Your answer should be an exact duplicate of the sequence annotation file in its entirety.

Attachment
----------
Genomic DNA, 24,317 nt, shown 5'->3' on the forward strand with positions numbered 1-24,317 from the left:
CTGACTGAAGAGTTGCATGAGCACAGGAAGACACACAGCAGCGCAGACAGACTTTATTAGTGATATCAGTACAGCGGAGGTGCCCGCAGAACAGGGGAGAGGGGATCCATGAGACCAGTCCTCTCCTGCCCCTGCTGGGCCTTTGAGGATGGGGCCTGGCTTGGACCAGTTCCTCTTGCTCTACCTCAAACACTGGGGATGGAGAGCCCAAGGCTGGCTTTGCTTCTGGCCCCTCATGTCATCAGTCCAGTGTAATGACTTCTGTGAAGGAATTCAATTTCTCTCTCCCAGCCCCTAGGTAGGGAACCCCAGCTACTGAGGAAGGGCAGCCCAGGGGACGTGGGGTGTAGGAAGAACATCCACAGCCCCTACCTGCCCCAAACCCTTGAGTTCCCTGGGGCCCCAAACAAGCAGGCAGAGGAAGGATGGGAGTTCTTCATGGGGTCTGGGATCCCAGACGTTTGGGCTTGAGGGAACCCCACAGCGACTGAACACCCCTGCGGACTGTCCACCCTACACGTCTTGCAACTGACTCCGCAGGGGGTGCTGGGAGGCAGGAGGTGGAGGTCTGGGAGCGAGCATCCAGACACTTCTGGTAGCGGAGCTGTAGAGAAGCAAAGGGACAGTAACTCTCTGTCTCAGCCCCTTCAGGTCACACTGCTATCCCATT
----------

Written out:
Genomic DNA, 24,317 nt, shown 5'->3' on the forward strand with positions numbered 1-24,317 from the left:
CTGACTGAAGAGTTGCATGAGCACAGGAAGACACACAGCAGCGCAGACAGACTTTATTAGTGATATCAGTACAGCGGAGGTGCCCGCAGAACAGGGGAGAGGGGATCCATGAGACCAGTCCTCTCCTGCCCCTGCTGGGCCTTTGAGGATGGGGCCTGGCTTGGACCAGTTCCTCTTGCTCTACCTCAAACACTGGGGATGGAGAGCCCAAGGCTGGCTTTGCTTCTGGCCCCTCATGTCATCAGTCCAGTGTAATGACTTCTGTGAAGGAATTCAATTTCTCTCTCCCAGCCCCTAGGTAGGGAACCCCAGCTACTGAGGAAGGGCAGCCCAGGGGACGTGGGGTGTAGGAAGAACATCCACAGCCCCTACCTGCCCCAAACCCTTGAGTTCCCTGGGGCCCCAAACAAGCAGGCAGAGGAAGGATGGGAGTTCTTCATGGGGTCTGGGATCCCAGACGTTTGGGCTTGAGGGAACCCCACAGCGACTGAACACCCCTGCGGACTGTCCACCCTACACGTCTTGCAACTGACTCCGCAGGGGGTGCTGGGAGGCAGGAGGTGGAGGTCTGGGAGCGAGCATCCAGACACTTCTGGTAGCGGAGCTGTAGAGAAGCAAAGGGACAGTAACTCTCTGTCTCAGCCCCTTCAGGTCACACTGCTATCCCATT